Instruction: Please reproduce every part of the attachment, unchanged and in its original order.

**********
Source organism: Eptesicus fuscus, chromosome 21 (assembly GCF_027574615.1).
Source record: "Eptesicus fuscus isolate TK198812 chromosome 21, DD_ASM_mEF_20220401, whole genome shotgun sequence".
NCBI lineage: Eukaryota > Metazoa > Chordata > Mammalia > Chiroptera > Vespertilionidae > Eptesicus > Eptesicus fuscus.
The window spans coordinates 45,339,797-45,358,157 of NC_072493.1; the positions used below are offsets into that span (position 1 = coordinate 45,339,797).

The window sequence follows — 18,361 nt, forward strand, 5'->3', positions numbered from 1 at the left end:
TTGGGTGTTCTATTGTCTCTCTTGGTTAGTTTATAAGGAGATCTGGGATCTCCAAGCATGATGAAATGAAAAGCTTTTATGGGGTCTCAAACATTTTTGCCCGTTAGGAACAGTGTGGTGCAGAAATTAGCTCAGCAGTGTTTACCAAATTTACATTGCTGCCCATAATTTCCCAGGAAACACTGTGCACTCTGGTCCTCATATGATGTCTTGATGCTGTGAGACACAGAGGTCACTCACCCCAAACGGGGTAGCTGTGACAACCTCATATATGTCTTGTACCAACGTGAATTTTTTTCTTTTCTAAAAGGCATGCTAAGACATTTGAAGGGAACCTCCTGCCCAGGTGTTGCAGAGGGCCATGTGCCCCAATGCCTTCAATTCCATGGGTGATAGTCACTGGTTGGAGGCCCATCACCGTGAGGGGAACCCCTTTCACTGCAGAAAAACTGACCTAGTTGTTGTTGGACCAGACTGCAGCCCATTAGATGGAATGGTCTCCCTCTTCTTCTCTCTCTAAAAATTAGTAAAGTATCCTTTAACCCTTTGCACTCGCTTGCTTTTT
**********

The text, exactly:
Source organism: Eptesicus fuscus, chromosome 21 (assembly GCF_027574615.1).
Source record: "Eptesicus fuscus isolate TK198812 chromosome 21, DD_ASM_mEF_20220401, whole genome shotgun sequence".
NCBI lineage: Eukaryota > Metazoa > Chordata > Mammalia > Chiroptera > Vespertilionidae > Eptesicus > Eptesicus fuscus.
The window spans coordinates 45,339,797-45,358,157 of NC_072493.1; the positions used below are offsets into that span (position 1 = coordinate 45,339,797).

The window sequence follows — 18,361 nt, forward strand, 5'->3', positions numbered from 1 at the left end:
TTGGGTGTTCTATTGTCTCTCTTGGTTAGTTTATAAGGAGATCTGGGATCTCCAAGCATGATGAAATGAAAAGCTTTTATGGGGTCTCAAACATTTTTGCCCGTTAGGAACAGTGTGGTGCAGAAATTAGCTCAGCAGTGTTTACCAAATTTACATTGCTGCCCATAATTTCCCAGGAAACACTGTGCACTCTGGTCCTCATATGATGTCTTGATGCTGTGAGACACAGAGGTCACTCACCCCAAACGGGGTAGCTGTGACAACCTCATATATGTCTTGTACCAACGTGAATTTTTTTCTTTTCTAAAAGGCATGCTAAGACATTTGAAGGGAACCTCCTGCCCAGGTGTTGCAGAGGGCCATGTGCCCCAATGCCTTCAATTCCATGGGTGATAGTCACTGGTTGGAGGCCCATCACCGTGAGGGGAACCCCTTTCACTGCAGAAAAACTGACCTAGTTGTTGTTGGACCAGACTGCAGCCCATTAGATGGAATGGTCTCCCTCTTCTTCTCTCTCTAAAAATTAGTAAAGTATCCTTTAACCCTTTGCACTCGCTTGCTTTTT